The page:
Referring to a grade school photo of herself, Anne Frank wrote in her diary October 10, 1942:
“This is a photograph of me as I wish I looked all the time. Then I might still have a chance of getting to Hollywood. But now I am afraid I usually look quite different.”
“Hollywood” –the idea of it, more than the place, was the phenomenon of the twentieth century that crossed all boundaries of society—class, age, gender, nationality. A 13-year-old girl in hiding from the Nazis in Holland collected Hollywood movie star photos, and compared her own childish image to the touched up masterpieces of the Hollywood studio photographers.
At that same time, in October 1942, 14-year-old Ann Blyth was touring in the anti-Nazi play Watch on the Rhine and had just been discovered by representatives of Universal Studios when the play came to Los Angeles. Her stardom was in the near future, and it would be supported by luminous portrait photos that the studio distributed to fans.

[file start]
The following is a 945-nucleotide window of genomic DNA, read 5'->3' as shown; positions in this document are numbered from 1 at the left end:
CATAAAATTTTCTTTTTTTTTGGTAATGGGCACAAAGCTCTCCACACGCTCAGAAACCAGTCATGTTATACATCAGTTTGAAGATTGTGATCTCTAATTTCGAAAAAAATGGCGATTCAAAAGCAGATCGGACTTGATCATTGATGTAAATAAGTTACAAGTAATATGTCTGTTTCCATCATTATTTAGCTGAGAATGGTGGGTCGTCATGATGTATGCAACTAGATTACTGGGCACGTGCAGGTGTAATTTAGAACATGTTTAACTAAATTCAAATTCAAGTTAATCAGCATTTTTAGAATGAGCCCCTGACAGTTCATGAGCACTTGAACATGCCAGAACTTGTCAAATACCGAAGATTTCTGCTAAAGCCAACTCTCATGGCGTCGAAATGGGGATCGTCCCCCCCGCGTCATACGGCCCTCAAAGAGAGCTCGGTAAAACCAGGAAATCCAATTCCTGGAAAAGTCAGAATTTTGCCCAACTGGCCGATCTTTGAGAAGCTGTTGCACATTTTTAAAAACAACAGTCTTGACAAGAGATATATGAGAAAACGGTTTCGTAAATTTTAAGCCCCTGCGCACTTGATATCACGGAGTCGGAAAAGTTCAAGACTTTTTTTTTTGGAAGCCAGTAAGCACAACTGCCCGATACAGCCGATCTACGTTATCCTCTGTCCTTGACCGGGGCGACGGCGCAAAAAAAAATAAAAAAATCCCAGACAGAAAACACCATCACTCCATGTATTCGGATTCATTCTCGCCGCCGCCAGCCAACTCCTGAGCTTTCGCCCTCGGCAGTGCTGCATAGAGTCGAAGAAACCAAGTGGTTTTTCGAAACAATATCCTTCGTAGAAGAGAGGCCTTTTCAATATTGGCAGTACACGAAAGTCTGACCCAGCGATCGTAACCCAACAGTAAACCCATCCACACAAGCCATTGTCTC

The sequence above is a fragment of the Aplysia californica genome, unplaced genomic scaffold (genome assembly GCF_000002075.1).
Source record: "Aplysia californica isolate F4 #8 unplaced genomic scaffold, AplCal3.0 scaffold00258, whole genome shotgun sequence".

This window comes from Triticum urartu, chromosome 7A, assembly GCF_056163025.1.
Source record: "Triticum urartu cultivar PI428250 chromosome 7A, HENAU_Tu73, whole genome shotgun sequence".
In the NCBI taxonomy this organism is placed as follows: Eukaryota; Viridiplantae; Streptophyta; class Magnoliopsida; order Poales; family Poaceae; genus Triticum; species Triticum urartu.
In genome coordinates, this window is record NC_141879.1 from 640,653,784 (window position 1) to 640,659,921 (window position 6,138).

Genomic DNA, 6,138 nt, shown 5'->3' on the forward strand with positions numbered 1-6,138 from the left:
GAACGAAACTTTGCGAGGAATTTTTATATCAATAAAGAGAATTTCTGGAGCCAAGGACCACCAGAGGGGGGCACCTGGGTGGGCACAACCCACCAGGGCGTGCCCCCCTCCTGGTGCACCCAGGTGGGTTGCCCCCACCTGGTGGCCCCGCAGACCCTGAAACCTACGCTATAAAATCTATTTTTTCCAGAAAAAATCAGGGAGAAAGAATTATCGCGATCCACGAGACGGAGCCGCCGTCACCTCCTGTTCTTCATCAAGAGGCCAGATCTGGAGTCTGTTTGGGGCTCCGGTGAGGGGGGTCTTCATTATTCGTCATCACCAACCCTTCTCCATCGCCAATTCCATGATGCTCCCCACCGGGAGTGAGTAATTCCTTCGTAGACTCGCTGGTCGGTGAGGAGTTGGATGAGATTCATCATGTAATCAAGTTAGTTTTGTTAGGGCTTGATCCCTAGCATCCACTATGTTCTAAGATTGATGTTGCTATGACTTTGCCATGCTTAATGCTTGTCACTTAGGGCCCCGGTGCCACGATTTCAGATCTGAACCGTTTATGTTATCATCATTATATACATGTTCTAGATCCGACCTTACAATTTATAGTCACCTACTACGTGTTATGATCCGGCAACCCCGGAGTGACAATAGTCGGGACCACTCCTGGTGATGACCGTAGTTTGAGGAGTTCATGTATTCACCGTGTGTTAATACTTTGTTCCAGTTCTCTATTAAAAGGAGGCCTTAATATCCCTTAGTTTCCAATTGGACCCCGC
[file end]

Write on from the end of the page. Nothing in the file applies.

Two weeks ago, I wrote about two photographers of the Broadway stage whose work I’m including in my upcoming book on Ann Blyth. Today, another photographer who would figure prominently in her career, and the careers of many Hollywood stars, particularly those at Universal, was Ray Jones.
Mr. Jones was a master of the then prevalent technique of using light to “sculpt” the image of the star. The photos, which make these familiar stars look something like gods and goddesses, were, of course, touched up in the production process, but even before the film was shot the stars were dramatically posed, glamorized within a universe of lights, while Jones chatted to them to calm them while he made them immortal on huge 8 x 10 negatives. The process by which he worked is described in my book, and you can learn more about his art in the interesting book: Light and Illusion – The Hollywood Portraits of Ray Jones by Tom Zimmerman.
It was most gratifying for author Zimmerman, and the editor of the book, John Jones, son of the photographer, to learn that among the Hollywood star photos Anne Frank collected and pasted on the wall of her hiding place was a photo of a trio of Universal stars together: Robert Stack, Deanna Durbin and Franchot Tone. The photo was taken by Ray Jones. It’s still there. You can see it if you visit the Anne Frank House & Museum.
Come back next Thursday when we join in The Great Villain Blogathon hosted by those evil villains at Speakeasy, Shadows & Satin, and Silver Screenings blogs. My contribution will be a look at George Coulouris in Watch on the Rhine (1943).